Those of you who have listened to the words of Jesusor the Apostle Paul before realize this so-called “law” is an agriculturalanalogy. It is generally a farmer who goes out to a field to sow; that is, tobroadcast seeds where he wants them to grow. In our day this is done withmechanical spreaders most often, but in Jesus’ day, a farmer would sow seeds byreaching into a bag and flinging them across soil that had been tilled, thatis, dug and loosened, so that the seeds would hopefully take root and grow.Jesus used that illustration in his parable of the sower, an evangelism messagethat says even if we tell the gospel to 100 people, and do it equally well toeach one, we cannot count on a 100% response. According to nature, or to God’s plan,or to detrimental conditions, some seeds grow, and some seeds just don’t. Theother way seeds are planted is one at a time, and even then, not every onegrows well. I remember that fact from my experience planting flower andvegetable seeds as a boy, and watching how slowly they seemed to grow, and howsome of the seeds never grew at all! Therefore, the phrase, “as you sow, soshall you reap” is based on an agricultural experience of probability, but not total predictability.  Theworld has examples of peoples and nations doing heinous actions in times of warand yet some countries and organizations have carried out their actions withoutlater equitable consequences. The world also has examples of nations helpingother nations, out of grace or generosity, only to find that when the firstnation began to be in need, the second nation does not reciprocate withkindness. We know of those examples. But those are more the exception than therule. In some neighborhoods, people seem to “help God out” in this regard byshunning those who do unkind or malicious things to others, trying to fulfilltheir “what goes around, comes around” sense of justice. There are other formsof retribution that are also implemented by some, such as boycott, warnings,and aggressive actions. But the agricultural basis of the statement: “Whatpeople sow, that shall they also reap,” has room for failure; failure to grow;too much or too little water, too much or too little sunlight, and birds oranimals eating what grows. What do we do when the world seems to be not fair,not equitable, or not just? Paul did the Christian thing: Paul put such justiceissues at the feet of God. It is Paul who reminds those who are tempted totest this principle that God is not mocked; it is Paul who implies that Godsees all, both good and bad, and that God keeps account of our actions. And onthat day when God sees whether we have sowed seeds of kindness or not; when Godsees whether we have been waiting for the master with our lives in order whenGod brings in the sheaves, God takes account of the harvest. The good seeds areused, and the useless seeds and weeds are burned. It is a judgment picture. Andit is worth our noting today.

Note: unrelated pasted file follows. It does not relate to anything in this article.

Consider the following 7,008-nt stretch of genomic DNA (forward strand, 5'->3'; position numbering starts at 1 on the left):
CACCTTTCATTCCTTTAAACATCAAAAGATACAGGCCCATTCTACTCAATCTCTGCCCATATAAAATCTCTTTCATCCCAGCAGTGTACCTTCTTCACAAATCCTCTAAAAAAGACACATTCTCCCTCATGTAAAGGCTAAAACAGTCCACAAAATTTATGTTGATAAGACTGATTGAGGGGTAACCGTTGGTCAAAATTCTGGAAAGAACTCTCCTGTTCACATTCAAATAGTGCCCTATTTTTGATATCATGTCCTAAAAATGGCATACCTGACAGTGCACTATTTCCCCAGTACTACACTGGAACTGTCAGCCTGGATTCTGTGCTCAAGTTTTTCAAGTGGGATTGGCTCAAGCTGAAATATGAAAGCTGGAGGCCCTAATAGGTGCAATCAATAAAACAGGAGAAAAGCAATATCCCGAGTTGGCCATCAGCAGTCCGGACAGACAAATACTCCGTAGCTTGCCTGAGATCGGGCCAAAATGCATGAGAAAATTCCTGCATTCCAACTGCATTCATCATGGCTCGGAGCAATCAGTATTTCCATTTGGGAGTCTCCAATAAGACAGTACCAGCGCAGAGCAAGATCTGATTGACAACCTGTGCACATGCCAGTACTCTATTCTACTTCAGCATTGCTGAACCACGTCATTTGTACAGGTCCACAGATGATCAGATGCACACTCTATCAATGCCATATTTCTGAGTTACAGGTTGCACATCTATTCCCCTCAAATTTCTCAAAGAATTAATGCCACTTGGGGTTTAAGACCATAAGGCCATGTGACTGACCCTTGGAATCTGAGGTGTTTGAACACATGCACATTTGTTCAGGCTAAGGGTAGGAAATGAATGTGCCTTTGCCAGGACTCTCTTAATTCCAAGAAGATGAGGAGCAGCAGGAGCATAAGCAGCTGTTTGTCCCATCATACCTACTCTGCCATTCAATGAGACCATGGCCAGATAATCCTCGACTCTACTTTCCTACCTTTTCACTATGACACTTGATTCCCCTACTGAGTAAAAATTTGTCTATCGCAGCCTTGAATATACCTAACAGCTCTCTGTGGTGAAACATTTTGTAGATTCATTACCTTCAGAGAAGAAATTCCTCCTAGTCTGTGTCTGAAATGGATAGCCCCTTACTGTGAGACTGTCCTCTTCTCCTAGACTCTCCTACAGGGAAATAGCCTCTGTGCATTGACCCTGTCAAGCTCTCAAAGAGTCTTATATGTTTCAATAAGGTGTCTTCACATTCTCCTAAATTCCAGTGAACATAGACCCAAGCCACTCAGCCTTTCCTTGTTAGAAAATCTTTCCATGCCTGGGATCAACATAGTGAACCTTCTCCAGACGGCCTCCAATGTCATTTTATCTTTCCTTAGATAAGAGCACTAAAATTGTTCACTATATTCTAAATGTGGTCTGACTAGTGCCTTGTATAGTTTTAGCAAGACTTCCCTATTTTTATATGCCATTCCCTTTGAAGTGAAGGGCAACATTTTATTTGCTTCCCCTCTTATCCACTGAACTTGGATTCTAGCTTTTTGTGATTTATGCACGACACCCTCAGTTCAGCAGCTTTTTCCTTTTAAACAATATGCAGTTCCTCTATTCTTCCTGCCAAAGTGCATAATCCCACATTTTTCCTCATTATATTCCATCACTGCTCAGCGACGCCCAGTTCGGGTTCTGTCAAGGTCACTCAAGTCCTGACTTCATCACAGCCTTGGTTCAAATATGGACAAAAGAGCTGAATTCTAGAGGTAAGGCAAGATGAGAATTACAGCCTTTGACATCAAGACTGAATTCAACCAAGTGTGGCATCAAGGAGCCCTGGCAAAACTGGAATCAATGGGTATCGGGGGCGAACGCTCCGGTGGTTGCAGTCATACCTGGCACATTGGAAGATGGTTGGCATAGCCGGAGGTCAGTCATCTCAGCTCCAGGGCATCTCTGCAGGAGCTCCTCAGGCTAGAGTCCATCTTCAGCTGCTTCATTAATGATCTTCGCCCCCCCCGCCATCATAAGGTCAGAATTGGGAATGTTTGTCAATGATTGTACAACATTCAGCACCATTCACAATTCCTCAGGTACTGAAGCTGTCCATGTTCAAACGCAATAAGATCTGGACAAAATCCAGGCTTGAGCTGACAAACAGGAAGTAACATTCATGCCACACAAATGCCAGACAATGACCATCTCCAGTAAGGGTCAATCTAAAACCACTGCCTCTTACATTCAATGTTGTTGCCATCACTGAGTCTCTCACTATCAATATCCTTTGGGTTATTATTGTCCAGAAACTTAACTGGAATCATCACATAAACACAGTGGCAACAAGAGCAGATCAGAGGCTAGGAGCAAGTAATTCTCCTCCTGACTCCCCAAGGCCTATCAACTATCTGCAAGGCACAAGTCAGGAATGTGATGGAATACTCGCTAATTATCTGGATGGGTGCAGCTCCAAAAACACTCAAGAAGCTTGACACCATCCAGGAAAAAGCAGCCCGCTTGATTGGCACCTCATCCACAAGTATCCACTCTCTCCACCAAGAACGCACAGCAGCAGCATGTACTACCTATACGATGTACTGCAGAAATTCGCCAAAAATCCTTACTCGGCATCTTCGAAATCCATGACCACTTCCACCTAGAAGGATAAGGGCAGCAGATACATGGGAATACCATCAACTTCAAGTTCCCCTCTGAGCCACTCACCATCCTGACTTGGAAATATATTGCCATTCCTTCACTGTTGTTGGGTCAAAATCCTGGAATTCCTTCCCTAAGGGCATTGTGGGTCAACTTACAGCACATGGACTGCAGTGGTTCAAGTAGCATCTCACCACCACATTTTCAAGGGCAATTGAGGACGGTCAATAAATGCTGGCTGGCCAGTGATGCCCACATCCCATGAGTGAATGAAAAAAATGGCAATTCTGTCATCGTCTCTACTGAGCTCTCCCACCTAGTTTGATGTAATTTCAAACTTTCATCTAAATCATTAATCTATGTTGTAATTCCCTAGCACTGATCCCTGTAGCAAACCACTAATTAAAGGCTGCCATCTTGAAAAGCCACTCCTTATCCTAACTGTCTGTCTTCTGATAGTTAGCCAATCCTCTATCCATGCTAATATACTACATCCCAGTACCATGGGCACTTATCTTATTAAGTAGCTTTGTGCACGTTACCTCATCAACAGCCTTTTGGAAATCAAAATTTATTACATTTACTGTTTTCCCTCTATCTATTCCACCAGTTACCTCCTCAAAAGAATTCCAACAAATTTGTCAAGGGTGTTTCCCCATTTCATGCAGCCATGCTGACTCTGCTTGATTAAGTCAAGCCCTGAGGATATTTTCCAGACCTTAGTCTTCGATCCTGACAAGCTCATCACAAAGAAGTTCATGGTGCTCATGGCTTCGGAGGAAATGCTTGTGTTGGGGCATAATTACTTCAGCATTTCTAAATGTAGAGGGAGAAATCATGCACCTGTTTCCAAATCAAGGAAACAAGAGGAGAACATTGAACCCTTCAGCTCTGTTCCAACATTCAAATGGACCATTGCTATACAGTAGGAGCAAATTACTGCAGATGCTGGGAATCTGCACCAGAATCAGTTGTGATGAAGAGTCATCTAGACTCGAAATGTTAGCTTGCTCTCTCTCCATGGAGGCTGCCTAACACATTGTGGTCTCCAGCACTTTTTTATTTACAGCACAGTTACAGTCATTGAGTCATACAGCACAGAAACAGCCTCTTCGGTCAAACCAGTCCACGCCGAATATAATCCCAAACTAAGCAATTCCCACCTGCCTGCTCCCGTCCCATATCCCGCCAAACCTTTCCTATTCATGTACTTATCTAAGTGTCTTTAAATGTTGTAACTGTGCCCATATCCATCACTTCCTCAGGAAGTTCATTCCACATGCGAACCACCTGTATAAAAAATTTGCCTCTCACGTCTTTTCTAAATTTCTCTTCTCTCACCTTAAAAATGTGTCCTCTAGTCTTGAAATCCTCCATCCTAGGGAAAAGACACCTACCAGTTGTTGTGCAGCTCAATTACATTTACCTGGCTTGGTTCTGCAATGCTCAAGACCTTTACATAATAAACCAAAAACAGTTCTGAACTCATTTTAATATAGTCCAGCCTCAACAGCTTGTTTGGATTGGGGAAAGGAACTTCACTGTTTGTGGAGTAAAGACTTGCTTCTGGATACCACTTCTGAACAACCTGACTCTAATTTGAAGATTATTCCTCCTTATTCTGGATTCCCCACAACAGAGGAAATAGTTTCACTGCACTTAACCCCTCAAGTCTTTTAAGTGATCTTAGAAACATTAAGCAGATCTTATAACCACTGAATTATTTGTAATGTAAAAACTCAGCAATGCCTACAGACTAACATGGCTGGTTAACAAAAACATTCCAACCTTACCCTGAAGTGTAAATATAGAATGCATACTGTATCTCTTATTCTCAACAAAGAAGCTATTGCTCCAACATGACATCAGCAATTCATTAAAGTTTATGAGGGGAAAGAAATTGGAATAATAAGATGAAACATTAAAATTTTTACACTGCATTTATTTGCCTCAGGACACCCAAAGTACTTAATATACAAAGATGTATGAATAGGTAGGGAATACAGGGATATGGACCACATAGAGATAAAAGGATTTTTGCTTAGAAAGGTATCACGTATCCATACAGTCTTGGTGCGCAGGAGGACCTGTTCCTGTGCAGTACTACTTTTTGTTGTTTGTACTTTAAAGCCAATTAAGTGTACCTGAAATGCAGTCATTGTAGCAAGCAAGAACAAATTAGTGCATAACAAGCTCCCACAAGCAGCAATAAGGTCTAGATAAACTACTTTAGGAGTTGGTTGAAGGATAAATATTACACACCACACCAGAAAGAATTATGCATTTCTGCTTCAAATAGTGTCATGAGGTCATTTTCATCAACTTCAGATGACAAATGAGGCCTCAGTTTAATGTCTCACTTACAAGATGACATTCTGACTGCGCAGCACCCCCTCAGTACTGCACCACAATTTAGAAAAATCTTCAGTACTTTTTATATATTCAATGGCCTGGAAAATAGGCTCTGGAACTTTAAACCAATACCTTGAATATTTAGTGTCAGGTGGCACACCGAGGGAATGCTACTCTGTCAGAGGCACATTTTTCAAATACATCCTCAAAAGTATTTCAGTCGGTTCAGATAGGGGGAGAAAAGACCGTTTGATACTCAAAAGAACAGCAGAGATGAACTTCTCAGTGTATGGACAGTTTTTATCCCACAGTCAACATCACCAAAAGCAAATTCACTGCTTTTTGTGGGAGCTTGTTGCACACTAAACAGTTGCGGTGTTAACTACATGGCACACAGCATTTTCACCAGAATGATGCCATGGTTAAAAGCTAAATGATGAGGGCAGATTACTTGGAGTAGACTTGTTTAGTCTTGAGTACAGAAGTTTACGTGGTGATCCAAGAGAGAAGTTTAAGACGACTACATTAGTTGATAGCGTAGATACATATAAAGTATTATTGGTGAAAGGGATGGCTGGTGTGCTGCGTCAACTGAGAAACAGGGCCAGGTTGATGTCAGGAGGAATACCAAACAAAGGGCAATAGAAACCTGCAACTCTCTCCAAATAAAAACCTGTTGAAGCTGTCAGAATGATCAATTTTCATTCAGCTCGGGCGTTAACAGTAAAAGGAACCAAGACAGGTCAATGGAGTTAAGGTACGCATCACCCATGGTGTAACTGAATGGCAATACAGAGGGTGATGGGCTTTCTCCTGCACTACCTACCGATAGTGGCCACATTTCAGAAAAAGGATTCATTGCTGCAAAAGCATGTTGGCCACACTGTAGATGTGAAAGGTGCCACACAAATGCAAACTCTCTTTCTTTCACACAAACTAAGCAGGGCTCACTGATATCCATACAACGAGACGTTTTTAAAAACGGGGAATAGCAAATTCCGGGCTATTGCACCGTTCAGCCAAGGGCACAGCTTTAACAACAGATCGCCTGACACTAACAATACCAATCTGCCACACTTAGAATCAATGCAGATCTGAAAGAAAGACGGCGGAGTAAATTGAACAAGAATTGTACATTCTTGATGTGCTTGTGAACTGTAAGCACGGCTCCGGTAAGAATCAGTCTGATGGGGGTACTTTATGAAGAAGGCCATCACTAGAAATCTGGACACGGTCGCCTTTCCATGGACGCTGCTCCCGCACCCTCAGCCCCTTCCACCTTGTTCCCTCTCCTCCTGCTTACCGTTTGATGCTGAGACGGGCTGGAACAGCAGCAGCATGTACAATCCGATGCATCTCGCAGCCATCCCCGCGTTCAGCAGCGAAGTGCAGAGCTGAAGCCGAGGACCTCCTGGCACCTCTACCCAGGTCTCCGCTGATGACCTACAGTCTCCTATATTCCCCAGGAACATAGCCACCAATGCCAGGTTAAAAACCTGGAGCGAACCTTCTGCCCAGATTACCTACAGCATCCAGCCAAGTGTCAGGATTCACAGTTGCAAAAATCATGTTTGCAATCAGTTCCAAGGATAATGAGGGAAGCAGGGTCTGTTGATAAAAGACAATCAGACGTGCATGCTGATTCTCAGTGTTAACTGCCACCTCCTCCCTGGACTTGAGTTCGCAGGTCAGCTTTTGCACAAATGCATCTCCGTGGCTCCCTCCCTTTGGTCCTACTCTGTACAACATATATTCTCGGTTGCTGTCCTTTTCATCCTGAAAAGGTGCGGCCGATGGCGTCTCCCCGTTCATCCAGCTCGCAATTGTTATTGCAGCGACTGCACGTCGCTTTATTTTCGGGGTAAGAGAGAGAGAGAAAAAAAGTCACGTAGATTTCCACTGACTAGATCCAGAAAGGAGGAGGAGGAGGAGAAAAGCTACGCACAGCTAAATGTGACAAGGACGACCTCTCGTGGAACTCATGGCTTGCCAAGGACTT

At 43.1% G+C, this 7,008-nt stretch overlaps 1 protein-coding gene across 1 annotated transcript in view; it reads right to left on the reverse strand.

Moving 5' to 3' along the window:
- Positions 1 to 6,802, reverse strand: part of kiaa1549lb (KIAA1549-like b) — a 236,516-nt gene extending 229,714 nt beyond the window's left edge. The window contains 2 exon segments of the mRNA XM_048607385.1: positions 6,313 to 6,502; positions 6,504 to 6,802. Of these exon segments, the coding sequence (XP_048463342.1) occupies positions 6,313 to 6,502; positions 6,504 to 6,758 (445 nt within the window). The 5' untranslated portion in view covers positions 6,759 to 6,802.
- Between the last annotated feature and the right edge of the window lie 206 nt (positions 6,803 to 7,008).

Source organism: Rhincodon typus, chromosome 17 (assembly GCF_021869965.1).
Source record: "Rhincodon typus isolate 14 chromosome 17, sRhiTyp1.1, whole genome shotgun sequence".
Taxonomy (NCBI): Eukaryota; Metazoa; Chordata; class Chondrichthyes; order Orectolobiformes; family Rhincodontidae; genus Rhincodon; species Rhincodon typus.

So we have come full circle; we noted that inagriculture not everything grows equally that is planted; we noted that not allgood deeds done are rewarded by others in the world, anymore than all bad deedsare punished by others in the world. It is our hope, but human justice isflawed. That leaves divine justice; Christian doctrine puts all the deeds a manor woman does on the judgment seat of God. And although we are saved throughgrace and by faith in Christ as Lord, our responses to our salvation are surelymeasured as well. So we are charged with working the fields of God’s greenearth; and caring for the sky and the oceans and rivers of the world evenamidst an oil disaster. And we are charged with sowing the seeds of the Gospelof Jesus to all the world, knowing that not all our good work will havepredictable consequences, but it is what God calls us to do. Conversely, alllack of work or malicious actions are seen by the all-knowing, all-seeing eyesof God. And in the hands of God,we have every belief that what wesow whatever it is, we will reap.For those seeking to do harm,that is a warning from Scripture. For those seeking to do good, it is thereassurance that God this day, and all your days, rejoices over you! Offer untoothers what you would want others to offer unto you- it’s another rule of life… that is golden.


Jeffrey SumnerJuly 4, 2010